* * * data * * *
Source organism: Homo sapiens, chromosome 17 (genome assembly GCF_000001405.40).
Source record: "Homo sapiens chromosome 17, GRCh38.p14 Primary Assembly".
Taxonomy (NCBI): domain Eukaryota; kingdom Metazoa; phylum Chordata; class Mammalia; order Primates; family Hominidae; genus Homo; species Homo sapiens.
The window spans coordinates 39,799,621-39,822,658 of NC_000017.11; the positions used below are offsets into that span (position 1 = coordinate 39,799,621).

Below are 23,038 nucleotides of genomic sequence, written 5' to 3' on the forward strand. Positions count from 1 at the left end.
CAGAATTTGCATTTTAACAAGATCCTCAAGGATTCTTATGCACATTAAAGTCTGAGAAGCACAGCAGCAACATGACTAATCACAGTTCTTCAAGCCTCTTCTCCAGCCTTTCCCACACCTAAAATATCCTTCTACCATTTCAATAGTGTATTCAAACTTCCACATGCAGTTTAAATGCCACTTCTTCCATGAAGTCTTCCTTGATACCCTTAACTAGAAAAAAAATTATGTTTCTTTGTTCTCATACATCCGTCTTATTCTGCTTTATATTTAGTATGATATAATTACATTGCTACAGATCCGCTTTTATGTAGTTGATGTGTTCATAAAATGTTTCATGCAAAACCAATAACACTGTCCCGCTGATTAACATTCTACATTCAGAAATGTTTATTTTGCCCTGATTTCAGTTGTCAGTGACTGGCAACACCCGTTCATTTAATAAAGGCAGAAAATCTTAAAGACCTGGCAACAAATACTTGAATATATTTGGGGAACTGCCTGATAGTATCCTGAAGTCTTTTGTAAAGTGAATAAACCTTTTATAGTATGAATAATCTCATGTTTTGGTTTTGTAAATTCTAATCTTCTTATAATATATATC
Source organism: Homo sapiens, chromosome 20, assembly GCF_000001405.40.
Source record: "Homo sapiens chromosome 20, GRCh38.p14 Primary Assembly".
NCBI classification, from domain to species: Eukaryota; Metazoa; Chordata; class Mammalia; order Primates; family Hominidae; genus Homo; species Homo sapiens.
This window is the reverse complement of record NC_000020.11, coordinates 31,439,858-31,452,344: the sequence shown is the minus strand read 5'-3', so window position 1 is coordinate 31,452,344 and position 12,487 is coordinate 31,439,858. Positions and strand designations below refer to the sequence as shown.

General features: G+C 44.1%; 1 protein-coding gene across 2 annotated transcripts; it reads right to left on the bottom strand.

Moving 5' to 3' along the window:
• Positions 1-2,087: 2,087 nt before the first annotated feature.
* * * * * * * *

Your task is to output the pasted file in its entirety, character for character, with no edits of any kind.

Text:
Source organism: Homo sapiens, chromosome 17 (genome assembly GCF_000001405.40).
Source record: "Homo sapiens chromosome 17, GRCh38.p14 Primary Assembly".
Taxonomy (NCBI): domain Eukaryota; kingdom Metazoa; phylum Chordata; class Mammalia; order Primates; family Hominidae; genus Homo; species Homo sapiens.
The window spans coordinates 39,799,621-39,822,658 of NC_000017.11; the positions used below are offsets into that span (position 1 = coordinate 39,799,621).

Below are 23,038 nucleotides of genomic sequence, written 5' to 3' on the forward strand. Positions count from 1 at the left end.
CAGAATTTGCATTTTAACAAGATCCTCAAGGATTCTTATGCACATTAAAGTCTGAGAAGCACAGCAGCAACATGACTAATCACAGTTCTTCAAGCCTCTTCTCCAGCCTTTCCCACACCTAAAATATCCTTCTACCATTTCAATAGTGTATTCAAACTTCCACATGCAGTTTAAATGCCACTTCTTCCATGAAGTCTTCCTTGATACCCTTAACTAGAAAAAAAATTATGTTTCTTTGTTCTCATACATCCGTCTTATTCTGCTTTATATTTAGTATGATATAATTACATTGCTACAGATCCGCTTTTATGTAGTTGATGTGTTCATAAAATGTTTCATGCAAAACCAATAACACTGTCCCGCTGATTAACATTCTACATTCAGAAATGTTTATTTTGCCCTGATTTCAGTTGTCAGTGACTGGCAACACCCGTTCATTTAATAAAGGCAGAAAATCTTAAAGACCTGGCAACAAATACTTGAATATATTTGGGGAACTGCCTGATAGTATCCTGAAGTCTTTTGTAAAGTGAATAAACCTTTTATAGTATGAATAATCTCATGTTTTGGTTTTGTAAATTCTAATCTTCTTATAATATATATC
Source organism: Homo sapiens, chromosome 20, assembly GCF_000001405.40.
Source record: "Homo sapiens chromosome 20, GRCh38.p14 Primary Assembly".
NCBI classification, from domain to species: Eukaryota; Metazoa; Chordata; class Mammalia; order Primates; family Hominidae; genus Homo; species Homo sapiens.
This window is the reverse complement of record NC_000020.11, coordinates 31,439,858-31,452,344: the sequence shown is the minus strand read 5'-3', so window position 1 is coordinate 31,452,344 and position 12,487 is coordinate 31,439,858. Positions and strand designations below refer to the sequence as shown.

General features: G+C 44.1%; 1 protein-coding gene across 2 annotated transcripts; it reads right to left on the bottom strand.

Moving 5' to 3' along the window:
• Positions 1-2,087: 2,087 nt before the first annotated feature.